Second precept of the Church.
There are two categories of priests in the Catholic Church. The first is the ordained priesthood. These are the men who are trained and ordained by their bishop for service to the Church. It is, admittedly, a rather small group. But there is a second category of priesthood and it is the office into which you were anointed at your baptism. You were anointed prophet, king, and PREIST. This office has real and serious responsibilities. It aligns with one of the precepts of the Church which requires us to live a sacramental life.
Minimally it means to go to Mass on Sunday and holy days of obligation and to receive Communion at least once in a year between the first Sunday of Lent and Trinity Sunday. It also means that you the priest will go to confession at least once a year if there is any serious sin. This is the bare minimum – the scraping of the bottom of the barrel.
Showing up at Mass is not enough. A priest participates in the Mass. The priest prays the prayers and offers them for himself, for the needs of the world, and for the praise of God. For example, when the ordained priest says, “Let us pray,” that is not a signal for the Missal to be brought to him. It is not “dead space.” It is the time for the priesthood (the Church – you) to call to mind things that need to be prayed for and then the celebrant collects those prayers in a prayer called appropriately enough the Collect and presents them to the Father. For someone not to pray during this time is for the Church to be less, for prayers to be less encompassing, for someone to miss out on the benefits of the Mass.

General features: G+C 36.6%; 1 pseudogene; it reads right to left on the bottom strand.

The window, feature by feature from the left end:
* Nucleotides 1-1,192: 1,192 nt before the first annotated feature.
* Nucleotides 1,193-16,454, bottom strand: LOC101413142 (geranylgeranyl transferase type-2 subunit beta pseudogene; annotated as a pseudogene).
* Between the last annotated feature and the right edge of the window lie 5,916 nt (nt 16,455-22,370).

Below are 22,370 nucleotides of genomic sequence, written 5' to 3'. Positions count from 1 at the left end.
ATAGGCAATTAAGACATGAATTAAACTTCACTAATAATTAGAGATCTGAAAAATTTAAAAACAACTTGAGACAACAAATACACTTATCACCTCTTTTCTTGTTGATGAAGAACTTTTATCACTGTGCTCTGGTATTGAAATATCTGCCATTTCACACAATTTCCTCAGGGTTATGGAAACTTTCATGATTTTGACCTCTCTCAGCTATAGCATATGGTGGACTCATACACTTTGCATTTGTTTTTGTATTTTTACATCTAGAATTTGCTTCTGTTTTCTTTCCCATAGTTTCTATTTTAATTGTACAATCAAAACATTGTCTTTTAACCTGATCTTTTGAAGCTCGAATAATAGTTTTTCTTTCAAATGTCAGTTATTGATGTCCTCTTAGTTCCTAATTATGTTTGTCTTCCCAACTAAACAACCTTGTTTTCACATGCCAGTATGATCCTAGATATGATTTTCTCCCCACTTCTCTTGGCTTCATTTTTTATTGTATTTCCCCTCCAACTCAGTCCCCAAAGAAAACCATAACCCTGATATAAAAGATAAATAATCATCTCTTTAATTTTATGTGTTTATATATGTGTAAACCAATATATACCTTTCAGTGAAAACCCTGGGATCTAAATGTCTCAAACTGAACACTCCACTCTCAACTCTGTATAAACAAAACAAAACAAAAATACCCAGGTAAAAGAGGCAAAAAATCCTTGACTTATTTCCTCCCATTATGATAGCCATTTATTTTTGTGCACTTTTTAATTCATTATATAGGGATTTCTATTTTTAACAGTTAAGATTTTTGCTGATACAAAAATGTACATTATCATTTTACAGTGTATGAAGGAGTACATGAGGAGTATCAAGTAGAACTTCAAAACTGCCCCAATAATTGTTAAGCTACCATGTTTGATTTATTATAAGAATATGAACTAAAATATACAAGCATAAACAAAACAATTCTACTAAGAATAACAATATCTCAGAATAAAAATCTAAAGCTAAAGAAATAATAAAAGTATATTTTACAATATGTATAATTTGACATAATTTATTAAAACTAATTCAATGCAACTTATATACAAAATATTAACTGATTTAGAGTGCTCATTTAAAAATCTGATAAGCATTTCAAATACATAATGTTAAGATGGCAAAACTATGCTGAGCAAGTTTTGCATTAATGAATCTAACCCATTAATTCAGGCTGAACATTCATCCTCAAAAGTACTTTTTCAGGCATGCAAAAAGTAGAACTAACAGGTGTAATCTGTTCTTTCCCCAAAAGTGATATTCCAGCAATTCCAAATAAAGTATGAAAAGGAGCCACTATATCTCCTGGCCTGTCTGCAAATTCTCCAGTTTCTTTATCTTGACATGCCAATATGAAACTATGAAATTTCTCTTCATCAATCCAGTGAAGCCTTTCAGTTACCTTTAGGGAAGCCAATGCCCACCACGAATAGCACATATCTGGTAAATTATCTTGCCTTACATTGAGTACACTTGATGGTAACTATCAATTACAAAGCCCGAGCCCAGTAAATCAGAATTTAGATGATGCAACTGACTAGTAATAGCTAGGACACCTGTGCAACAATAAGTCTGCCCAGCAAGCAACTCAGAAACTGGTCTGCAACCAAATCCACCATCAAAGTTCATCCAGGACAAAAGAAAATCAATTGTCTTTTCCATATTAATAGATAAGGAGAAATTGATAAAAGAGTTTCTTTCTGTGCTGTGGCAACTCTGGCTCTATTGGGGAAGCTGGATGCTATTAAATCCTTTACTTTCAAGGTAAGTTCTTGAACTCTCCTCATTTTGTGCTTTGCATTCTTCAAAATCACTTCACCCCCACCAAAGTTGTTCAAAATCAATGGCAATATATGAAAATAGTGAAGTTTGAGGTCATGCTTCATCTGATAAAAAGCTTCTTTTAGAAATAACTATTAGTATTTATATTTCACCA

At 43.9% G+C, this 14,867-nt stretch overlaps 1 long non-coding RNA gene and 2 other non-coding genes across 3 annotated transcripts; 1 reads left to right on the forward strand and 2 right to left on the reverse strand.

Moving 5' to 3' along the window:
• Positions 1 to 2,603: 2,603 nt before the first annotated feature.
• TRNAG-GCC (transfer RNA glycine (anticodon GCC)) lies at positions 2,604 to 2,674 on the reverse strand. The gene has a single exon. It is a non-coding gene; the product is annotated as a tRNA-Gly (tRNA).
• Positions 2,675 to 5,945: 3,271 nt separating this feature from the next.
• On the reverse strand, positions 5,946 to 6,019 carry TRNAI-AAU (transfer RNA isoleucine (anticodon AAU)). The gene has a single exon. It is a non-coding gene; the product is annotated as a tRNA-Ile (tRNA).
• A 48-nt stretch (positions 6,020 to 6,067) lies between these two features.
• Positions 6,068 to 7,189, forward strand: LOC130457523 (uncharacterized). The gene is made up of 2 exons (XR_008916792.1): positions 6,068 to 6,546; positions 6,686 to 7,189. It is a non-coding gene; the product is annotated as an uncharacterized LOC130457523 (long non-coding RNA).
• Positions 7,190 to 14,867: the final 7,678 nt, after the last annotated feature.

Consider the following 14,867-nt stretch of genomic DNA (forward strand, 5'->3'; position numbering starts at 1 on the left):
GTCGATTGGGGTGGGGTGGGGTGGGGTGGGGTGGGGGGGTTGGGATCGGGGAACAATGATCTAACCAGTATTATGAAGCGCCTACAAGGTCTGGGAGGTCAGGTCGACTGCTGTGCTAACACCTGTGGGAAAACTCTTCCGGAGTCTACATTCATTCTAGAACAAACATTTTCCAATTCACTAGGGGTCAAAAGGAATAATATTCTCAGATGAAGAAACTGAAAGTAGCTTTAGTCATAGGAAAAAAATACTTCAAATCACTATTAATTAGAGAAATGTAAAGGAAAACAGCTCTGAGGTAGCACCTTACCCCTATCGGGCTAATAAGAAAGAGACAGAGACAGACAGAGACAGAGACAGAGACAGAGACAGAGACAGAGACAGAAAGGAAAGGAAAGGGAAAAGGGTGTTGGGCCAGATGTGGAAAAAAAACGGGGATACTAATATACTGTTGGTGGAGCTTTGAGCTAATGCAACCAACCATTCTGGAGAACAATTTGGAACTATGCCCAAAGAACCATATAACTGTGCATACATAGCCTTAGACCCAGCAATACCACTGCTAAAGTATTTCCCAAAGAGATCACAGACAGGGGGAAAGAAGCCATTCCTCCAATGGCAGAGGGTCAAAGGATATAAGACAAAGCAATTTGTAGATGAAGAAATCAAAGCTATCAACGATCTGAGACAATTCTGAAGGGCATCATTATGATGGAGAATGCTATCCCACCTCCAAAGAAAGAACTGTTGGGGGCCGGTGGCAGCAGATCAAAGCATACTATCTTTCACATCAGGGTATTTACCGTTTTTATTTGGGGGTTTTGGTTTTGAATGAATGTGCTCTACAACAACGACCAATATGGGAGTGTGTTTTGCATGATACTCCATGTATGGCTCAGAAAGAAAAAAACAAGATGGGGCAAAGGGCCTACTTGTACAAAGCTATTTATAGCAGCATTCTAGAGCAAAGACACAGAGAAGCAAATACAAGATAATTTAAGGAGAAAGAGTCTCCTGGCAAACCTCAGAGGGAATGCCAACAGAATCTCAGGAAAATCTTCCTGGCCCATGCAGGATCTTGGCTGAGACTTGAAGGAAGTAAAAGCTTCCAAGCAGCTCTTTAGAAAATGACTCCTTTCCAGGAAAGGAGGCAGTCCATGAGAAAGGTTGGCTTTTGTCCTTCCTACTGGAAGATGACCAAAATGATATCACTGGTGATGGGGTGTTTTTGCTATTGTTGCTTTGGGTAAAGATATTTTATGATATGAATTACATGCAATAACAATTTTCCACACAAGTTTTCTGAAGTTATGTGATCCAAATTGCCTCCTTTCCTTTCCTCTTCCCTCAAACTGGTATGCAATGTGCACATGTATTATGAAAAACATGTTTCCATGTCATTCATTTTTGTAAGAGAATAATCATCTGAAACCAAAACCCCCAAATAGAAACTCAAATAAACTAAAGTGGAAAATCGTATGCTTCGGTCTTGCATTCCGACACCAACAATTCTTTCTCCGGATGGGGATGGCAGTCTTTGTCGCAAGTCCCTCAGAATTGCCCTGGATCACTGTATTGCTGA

If the Mass is to transform you and the world, it must soak into your skin, radiate your marrow, and marinate your mind. Only the engaged priest, the pray-er, the one that is THERE in mind as well as body is fulfilling this. This is true if you are at a Mass in the ordinary form or the extraordinary form. Being involved does not mean you get to read, or serve, or bring up the gifts, or sing (all important and wonderful) but that you do what is primary: PRAY.